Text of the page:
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As Cable Industry Shifts, MLB Fans Will End up Paying the Price

  • The network avoids a blackout, but fans of the Orioles and Nationals will pay more.
  • Comcast has executed similar moves in Pittsburgh and Seattle, with potentially more to come.
USA Today Sports

A large-scale repositioning of regional sports networks by cable and satellite carriers is gathering speed and impact, and it is now involving two of the country’s largest media markets. 

After a short-term extension of a prior carriage agreement with Comcast, the Mid-Atlantic Sports Network completed a new contract with Comcast, the largest cable carrier in the Washington-Baltimore region, which includes the country’s No. 9 and 29 media markets. But the deal carries a major shift: The Orioles-controlled MASN will move from Comcast’s most basic cable tier to a more expensive and less broadly distributed “Ultimate TV” tier. 

That change will mean that those wanting to see the Orioles and Nationals in that region will eventually need to pay an extra $20 per month. Comcast is phasing in the switch with a six-month promotion that offers its “Popular TV” customers the ability to transition to “Ultimate TV” for three months with no additional charge, with a $10 surcharge for months four through six.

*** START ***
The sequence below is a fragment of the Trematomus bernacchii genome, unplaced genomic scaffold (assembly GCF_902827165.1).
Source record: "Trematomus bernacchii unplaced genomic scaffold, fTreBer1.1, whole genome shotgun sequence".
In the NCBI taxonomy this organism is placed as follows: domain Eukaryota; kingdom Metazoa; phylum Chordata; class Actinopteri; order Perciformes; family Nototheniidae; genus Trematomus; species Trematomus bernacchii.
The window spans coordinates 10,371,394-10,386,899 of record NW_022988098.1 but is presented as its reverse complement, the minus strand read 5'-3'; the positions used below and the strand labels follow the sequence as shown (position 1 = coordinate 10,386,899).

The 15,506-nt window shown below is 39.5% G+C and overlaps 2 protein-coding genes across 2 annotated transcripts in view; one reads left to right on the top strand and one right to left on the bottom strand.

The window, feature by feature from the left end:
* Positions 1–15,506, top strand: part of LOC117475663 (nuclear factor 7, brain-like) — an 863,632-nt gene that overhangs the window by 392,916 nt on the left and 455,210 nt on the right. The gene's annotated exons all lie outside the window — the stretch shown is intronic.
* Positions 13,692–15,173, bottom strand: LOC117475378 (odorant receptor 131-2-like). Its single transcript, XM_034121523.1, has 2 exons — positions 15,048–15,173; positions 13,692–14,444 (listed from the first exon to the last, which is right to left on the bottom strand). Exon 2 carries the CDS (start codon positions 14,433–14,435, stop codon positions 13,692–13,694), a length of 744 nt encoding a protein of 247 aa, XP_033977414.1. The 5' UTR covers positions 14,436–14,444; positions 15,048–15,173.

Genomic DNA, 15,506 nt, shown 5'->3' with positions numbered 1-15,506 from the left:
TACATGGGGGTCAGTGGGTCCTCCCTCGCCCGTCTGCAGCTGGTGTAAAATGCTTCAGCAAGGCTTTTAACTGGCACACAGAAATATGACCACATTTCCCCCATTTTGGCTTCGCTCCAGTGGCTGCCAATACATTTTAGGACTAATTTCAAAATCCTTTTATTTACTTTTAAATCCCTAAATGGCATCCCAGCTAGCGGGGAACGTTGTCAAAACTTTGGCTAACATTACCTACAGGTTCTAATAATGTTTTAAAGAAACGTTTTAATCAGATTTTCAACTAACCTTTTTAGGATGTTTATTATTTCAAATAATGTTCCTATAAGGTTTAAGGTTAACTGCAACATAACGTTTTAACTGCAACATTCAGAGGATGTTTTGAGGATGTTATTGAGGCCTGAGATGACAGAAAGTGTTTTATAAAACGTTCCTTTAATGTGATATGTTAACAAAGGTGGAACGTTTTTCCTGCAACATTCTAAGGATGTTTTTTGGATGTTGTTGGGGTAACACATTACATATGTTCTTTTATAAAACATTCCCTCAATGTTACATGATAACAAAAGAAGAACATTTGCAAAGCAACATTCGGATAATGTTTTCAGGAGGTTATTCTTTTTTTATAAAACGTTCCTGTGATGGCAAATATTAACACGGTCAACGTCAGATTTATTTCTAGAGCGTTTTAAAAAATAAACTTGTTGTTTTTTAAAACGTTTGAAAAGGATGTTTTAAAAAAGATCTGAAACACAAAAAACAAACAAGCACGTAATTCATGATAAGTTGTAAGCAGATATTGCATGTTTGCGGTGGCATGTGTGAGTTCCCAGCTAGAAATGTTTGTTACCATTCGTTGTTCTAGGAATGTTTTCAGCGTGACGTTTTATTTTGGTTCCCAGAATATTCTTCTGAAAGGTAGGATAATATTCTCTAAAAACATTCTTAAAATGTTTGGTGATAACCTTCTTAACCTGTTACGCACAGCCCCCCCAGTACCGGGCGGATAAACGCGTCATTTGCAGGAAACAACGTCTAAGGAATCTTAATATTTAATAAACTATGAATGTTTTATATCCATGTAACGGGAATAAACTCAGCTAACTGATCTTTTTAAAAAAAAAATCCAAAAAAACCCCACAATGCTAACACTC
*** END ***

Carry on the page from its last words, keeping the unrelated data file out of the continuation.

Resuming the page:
Other Regions: Comparable Actions

Comcast, essentially tied with Charter as the largest cable carrier in the U.S. with more than 14.1 million subscribers, has made similar moves in the last six months to RSNs in Pittsburgh and Seattle—introducing higher costs for fans of the Pirates and Mariners, respectively—and similar actions are expected in other markets as contract terms end and additional opportunities for renegotiation emerge. 

Cord-cutting is hemorrhaging the entire cable business, and Comcast has lost more than 2 million cable customers in the last year and more than 4 million in the last two years. But amid that continued subscriber loss—and other factors such as the still-unsettled state of sports streaming and the bankruptcy of Diamond Sports Group—major cable carriers such as Comcast have gained some greater leverage with RSNs. 

That dynamic is amplified further in the case of MASN, as that network hasn’t yet developed an in-market offering similar to what is available in several other MLB markets, and it only livestreams content to authenticated cable subscribers.

But as the Orioles are in the process of being sold to private equity billionaire David Rubenstein, MASN was able to avoid a more extreme situation like MSG Network’s. Comcast has not carried that RSN since 2021 amid a contract dispute that hasn’t been resolved. The MASN deal also arrives as on-field expectations for the Orioles are higher than they’ve been in more than a generation. After a renaissance season in ’23, the club currently boasts MLB’s best spring training record with a mark of 14–2.

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